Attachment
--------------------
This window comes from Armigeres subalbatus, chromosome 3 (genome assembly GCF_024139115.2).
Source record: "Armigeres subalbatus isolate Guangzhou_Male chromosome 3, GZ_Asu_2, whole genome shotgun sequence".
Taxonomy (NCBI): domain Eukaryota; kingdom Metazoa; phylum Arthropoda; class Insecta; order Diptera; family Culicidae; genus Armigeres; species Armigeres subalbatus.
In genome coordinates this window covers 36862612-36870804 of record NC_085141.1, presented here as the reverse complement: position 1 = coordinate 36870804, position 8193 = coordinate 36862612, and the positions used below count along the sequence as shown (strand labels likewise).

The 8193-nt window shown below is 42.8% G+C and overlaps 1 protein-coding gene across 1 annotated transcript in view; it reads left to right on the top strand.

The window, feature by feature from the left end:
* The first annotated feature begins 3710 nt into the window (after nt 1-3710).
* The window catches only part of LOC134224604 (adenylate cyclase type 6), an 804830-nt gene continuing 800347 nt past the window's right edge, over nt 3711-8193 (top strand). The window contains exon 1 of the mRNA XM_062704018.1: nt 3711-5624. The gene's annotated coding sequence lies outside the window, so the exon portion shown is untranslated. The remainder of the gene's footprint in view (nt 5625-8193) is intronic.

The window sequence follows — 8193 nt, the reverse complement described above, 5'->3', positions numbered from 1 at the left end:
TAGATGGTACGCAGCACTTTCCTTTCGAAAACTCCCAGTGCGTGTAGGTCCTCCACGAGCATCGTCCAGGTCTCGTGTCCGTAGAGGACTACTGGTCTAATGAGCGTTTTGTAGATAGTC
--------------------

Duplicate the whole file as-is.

This window comes from Armigeres subalbatus, chromosome 3 (genome assembly GCF_024139115.2).
Source record: "Armigeres subalbatus isolate Guangzhou_Male chromosome 3, GZ_Asu_2, whole genome shotgun sequence".
Taxonomy (NCBI): domain Eukaryota; kingdom Metazoa; phylum Arthropoda; class Insecta; order Diptera; family Culicidae; genus Armigeres; species Armigeres subalbatus.
In genome coordinates this window covers 36862612-36870804 of record NC_085141.1, presented here as the reverse complement: position 1 = coordinate 36870804, position 8193 = coordinate 36862612, and the positions used below count along the sequence as shown (strand labels likewise).

The 8193-nt window shown below is 42.8% G+C and overlaps 1 protein-coding gene across 1 annotated transcript in view; it reads left to right on the top strand.

The window, feature by feature from the left end:
* The first annotated feature begins 3710 nt into the window (after nt 1-3710).
* The window catches only part of LOC134224604 (adenylate cyclase type 6), an 804830-nt gene continuing 800347 nt past the window's right edge, over nt 3711-8193 (top strand). The window contains exon 1 of the mRNA XM_062704018.1: nt 3711-5624. The gene's annotated coding sequence lies outside the window, so the exon portion shown is untranslated. The remainder of the gene's footprint in view (nt 5625-8193) is intronic.

The window sequence follows — 8193 nt, the reverse complement described above, 5'->3', positions numbered from 1 at the left end:
TAGATGGTACGCAGCACTTTCCTTTCGAAAACTCCCAGTGCGTGTAGGTCCTCCACGAGCATCGTCCAGGTCTCGTGTCCGTAGAGGACTACTGGTCTAATGAGCGTTTTGTAGATAGTC